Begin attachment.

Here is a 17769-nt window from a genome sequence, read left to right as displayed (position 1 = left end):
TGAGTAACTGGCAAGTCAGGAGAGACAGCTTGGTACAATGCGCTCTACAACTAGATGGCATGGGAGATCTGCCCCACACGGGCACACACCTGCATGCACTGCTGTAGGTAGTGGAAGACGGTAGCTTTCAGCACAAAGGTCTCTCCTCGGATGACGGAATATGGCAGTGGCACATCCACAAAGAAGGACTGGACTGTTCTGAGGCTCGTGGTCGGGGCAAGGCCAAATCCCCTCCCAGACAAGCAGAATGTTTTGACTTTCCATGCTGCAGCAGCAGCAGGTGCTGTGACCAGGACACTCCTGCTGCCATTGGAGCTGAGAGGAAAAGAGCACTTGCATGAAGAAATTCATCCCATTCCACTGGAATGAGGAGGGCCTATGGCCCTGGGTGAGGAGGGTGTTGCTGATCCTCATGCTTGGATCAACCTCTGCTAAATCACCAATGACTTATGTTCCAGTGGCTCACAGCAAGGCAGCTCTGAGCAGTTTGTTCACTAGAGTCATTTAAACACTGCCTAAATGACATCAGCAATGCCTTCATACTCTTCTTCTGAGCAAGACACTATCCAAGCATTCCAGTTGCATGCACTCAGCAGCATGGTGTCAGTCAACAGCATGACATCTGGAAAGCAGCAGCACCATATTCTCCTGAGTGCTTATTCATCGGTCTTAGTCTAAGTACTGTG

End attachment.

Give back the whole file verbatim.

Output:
Here is a 17769-nt window from a genome sequence, read left to right as displayed (position 1 = left end):
TGAGTAACTGGCAAGTCAGGAGAGACAGCTTGGTACAATGCGCTCTACAACTAGATGGCATGGGAGATCTGCCCCACACGGGCACACACCTGCATGCACTGCTGTAGGTAGTGGAAGACGGTAGCTTTCAGCACAAAGGTCTCTCCTCGGATGACGGAATATGGCAGTGGCACATCCACAAAGAAGGACTGGACTGTTCTGAGGCTCGTGGTCGGGGCAAGGCCAAATCCCCTCCCAGACAAGCAGAATGTTTTGACTTTCCATGCTGCAGCAGCAGCAGGTGCTGTGACCAGGACACTCCTGCTGCCATTGGAGCTGAGAGGAAAAGAGCACTTGCATGAAGAAATTCATCCCATTCCACTGGAATGAGGAGGGCCTATGGCCCTGGGTGAGGAGGGTGTTGCTGATCCTCATGCTTGGATCAACCTCTGCTAAATCACCAATGACTTATGTTCCAGTGGCTCACAGCAAGGCAGCTCTGAGCAGTTTGTTCACTAGAGTCATTTAAACACTGCCTAAATGACATCAGCAATGCCTTCATACTCTTCTTCTGAGCAAGACACTATCCAAGCATTCCAGTTGCATGCACTCAGCAGCATGGTGTCAGTCAACAGCATGACATCTGGAAAGCAGCAGCACCATATTCTCCTGAGTGCTTATTCATCGGTCTTAGTCTAAGTACTGTG